Halong Bay, I traveled here some years ago on a trip to Northern Vietnam with my husband. It was listed in the guidebook: Things You Must See in Northern Vietnam. We crawled into a car with our guide before dawn for the four-hour drive from Hanoi, including one bathroom stop. I felt drugged by the time we arrived—hot, sticky, humid, the bay a blurry haze. Throngs of tourists poured off buses. Guides haggled furiously for boats.
We’d paid extra for a private boat, a “junk” boat they literally called it, because that’s what it looked like, a piece of junk floating on the water. Petrol fumes wafted in our wake as we puttered off into the layers of placid grey, the soft outline of a jutting archipelago.
As we moved out further into the water, in a direction away from the other tourist boats, very soon we came to be alone and the world around us began to crystalize. The silvery water turned into the purest of jades, the rocks, massive and towering, burst up as if from the center of the earth, verdant, luscious, full of life.
My husband and I climbed to the upper deck and took seats in two hard-backed chairs that resembled thrones. Awed and wordless is how we sat for hours while our boat snaked through the towering creatures (made from the fire of dragons, so the myth goes), their shadows moving as if through us in a silence that had become profound.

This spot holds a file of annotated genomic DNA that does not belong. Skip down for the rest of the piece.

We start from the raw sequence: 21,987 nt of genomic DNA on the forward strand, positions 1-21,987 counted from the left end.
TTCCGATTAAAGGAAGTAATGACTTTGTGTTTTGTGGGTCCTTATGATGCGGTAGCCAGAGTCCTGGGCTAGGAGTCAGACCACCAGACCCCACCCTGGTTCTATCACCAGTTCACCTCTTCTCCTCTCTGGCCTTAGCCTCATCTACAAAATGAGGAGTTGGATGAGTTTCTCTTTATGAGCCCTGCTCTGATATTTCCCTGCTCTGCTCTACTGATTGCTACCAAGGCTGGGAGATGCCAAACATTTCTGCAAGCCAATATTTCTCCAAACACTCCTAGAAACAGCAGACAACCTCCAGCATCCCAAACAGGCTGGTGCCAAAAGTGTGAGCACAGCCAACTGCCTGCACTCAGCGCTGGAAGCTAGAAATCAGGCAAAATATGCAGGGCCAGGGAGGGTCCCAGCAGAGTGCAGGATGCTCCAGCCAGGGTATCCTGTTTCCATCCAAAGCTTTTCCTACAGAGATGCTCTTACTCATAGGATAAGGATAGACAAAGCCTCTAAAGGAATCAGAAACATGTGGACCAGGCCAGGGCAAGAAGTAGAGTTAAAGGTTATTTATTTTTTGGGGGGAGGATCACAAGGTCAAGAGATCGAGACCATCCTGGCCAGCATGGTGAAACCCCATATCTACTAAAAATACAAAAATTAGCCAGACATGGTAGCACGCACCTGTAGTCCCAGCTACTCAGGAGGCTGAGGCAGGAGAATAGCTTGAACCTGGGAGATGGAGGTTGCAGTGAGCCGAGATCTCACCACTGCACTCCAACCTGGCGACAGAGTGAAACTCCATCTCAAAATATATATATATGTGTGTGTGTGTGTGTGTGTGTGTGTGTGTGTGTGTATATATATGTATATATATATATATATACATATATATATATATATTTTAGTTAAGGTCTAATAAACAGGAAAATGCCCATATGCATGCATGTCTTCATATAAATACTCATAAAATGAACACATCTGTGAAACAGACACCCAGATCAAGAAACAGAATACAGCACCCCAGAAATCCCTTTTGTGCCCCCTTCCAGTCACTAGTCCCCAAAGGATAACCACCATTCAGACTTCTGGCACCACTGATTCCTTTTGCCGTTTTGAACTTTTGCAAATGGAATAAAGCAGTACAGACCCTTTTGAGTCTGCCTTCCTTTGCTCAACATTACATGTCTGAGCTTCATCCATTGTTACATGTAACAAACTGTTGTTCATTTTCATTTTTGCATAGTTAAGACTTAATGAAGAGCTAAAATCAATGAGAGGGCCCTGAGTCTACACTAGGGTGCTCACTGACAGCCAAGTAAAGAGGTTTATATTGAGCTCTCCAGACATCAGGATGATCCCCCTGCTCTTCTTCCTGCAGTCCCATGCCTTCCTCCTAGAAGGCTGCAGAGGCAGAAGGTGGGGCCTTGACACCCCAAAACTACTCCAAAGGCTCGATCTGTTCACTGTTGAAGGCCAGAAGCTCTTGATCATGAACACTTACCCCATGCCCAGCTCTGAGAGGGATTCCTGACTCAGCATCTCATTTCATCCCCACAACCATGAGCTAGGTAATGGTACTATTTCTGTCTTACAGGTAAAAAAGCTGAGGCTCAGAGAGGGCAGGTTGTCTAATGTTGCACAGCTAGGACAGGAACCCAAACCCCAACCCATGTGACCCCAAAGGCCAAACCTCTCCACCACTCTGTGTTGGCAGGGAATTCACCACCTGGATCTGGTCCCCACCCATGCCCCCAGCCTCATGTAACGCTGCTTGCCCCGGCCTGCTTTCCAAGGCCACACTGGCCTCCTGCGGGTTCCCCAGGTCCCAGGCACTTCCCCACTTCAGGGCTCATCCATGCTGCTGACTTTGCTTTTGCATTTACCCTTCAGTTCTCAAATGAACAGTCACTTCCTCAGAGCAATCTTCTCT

The Absence of Evelyn is a book about love, filial and amorous, healing and destructive, and while I had the luxury of choosing from an array of wonderful cover options thanks to the talented artists at Spark Press, covers which often depicted women, young-adult women, middle-aged women, ageless women, their obscure, shadowed faces, or no faces at all as they looked off into distant waters, there was something about this cover with the absent woman on it that struck me. Its mystical quality, the elusive nature of the love that we all, whether we’re willing to admit it or not, search the ends of the earth for.
The book will be available April, 2017